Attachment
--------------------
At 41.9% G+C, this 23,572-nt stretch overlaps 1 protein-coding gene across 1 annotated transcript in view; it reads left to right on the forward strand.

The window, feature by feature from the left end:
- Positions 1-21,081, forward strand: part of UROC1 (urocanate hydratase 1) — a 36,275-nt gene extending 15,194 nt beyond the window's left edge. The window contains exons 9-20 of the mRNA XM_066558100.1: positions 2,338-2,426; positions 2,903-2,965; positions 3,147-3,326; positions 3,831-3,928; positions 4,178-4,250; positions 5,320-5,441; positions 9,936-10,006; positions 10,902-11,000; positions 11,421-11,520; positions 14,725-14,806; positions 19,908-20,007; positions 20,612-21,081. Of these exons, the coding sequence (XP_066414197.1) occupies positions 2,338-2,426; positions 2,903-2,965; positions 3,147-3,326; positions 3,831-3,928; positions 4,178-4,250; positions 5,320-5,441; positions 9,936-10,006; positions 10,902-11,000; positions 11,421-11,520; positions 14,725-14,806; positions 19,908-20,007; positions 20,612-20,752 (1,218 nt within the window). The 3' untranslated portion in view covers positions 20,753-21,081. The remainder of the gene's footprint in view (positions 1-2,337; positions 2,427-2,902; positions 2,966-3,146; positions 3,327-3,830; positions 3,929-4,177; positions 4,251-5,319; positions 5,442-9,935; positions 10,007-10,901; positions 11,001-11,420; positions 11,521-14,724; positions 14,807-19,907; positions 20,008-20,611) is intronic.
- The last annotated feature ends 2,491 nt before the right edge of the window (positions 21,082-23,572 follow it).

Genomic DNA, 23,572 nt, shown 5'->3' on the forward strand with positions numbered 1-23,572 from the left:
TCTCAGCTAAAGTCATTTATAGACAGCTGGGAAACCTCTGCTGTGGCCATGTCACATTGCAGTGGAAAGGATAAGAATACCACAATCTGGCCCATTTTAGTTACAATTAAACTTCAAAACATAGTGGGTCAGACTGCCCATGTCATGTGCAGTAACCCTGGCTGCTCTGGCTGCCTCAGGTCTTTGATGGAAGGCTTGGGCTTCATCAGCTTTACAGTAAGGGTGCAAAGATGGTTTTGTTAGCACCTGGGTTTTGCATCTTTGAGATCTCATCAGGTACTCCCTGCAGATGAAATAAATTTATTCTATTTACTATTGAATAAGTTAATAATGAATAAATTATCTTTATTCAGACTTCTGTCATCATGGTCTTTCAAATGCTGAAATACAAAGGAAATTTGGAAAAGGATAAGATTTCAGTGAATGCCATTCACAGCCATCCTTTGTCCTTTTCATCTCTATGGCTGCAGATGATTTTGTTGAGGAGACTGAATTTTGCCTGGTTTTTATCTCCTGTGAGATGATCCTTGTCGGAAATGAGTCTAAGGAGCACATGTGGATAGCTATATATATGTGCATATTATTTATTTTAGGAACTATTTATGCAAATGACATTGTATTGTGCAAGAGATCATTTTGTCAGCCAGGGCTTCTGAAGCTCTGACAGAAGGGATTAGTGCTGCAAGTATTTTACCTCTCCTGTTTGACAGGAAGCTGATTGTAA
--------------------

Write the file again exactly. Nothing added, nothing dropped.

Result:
At 41.9% G+C, this 23,572-nt stretch overlaps 1 protein-coding gene across 1 annotated transcript in view; it reads left to right on the forward strand.

The window, feature by feature from the left end:
- Positions 1-21,081, forward strand: part of UROC1 (urocanate hydratase 1) — a 36,275-nt gene extending 15,194 nt beyond the window's left edge. The window contains exons 9-20 of the mRNA XM_066558100.1: positions 2,338-2,426; positions 2,903-2,965; positions 3,147-3,326; positions 3,831-3,928; positions 4,178-4,250; positions 5,320-5,441; positions 9,936-10,006; positions 10,902-11,000; positions 11,421-11,520; positions 14,725-14,806; positions 19,908-20,007; positions 20,612-21,081. Of these exons, the coding sequence (XP_066414197.1) occupies positions 2,338-2,426; positions 2,903-2,965; positions 3,147-3,326; positions 3,831-3,928; positions 4,178-4,250; positions 5,320-5,441; positions 9,936-10,006; positions 10,902-11,000; positions 11,421-11,520; positions 14,725-14,806; positions 19,908-20,007; positions 20,612-20,752 (1,218 nt within the window). The 3' untranslated portion in view covers positions 20,753-21,081. The remainder of the gene's footprint in view (positions 1-2,337; positions 2,427-2,902; positions 2,966-3,146; positions 3,327-3,830; positions 3,929-4,177; positions 4,251-5,319; positions 5,442-9,935; positions 10,007-10,901; positions 11,001-11,420; positions 11,521-14,724; positions 14,807-19,907; positions 20,008-20,611) is intronic.
- The last annotated feature ends 2,491 nt before the right edge of the window (positions 21,082-23,572 follow it).

Genomic DNA, 23,572 nt, shown 5'->3' on the forward strand with positions numbered 1-23,572 from the left:
TCTCAGCTAAAGTCATTTATAGACAGCTGGGAAACCTCTGCTGTGGCCATGTCACATTGCAGTGGAAAGGATAAGAATACCACAATCTGGCCCATTTTAGTTACAATTAAACTTCAAAACATAGTGGGTCAGACTGCCCATGTCATGTGCAGTAACCCTGGCTGCTCTGGCTGCCTCAGGTCTTTGATGGAAGGCTTGGGCTTCATCAGCTTTACAGTAAGGGTGCAAAGATGGTTTTGTTAGCACCTGGGTTTTGCATCTTTGAGATCTCATCAGGTACTCCCTGCAGATGAAATAAATTTATTCTATTTACTATTGAATAAGTTAATAATGAATAAATTATCTTTATTCAGACTTCTGTCATCATGGTCTTTCAAATGCTGAAATACAAAGGAAATTTGGAAAAGGATAAGATTTCAGTGAATGCCATTCACAGCCATCCTTTGTCCTTTTCATCTCTATGGCTGCAGATGATTTTGTTGAGGAGACTGAATTTTGCCTGGTTTTTATCTCCTGTGAGATGATCCTTGTCGGAAATGAGTCTAAGGAGCACATGTGGATAGCTATATATATGTGCATATTATTTATTTTAGGAACTATTTATGCAAATGACATTGTATTGTGCAAGAGATCATTTTGTCAGCCAGGGCTTCTGAAGCTCTGACAGAAGGGATTAGTGCTGCAAGTATTTTACCTCTCCTGTTTGACAGGAAGCTGATTGTAA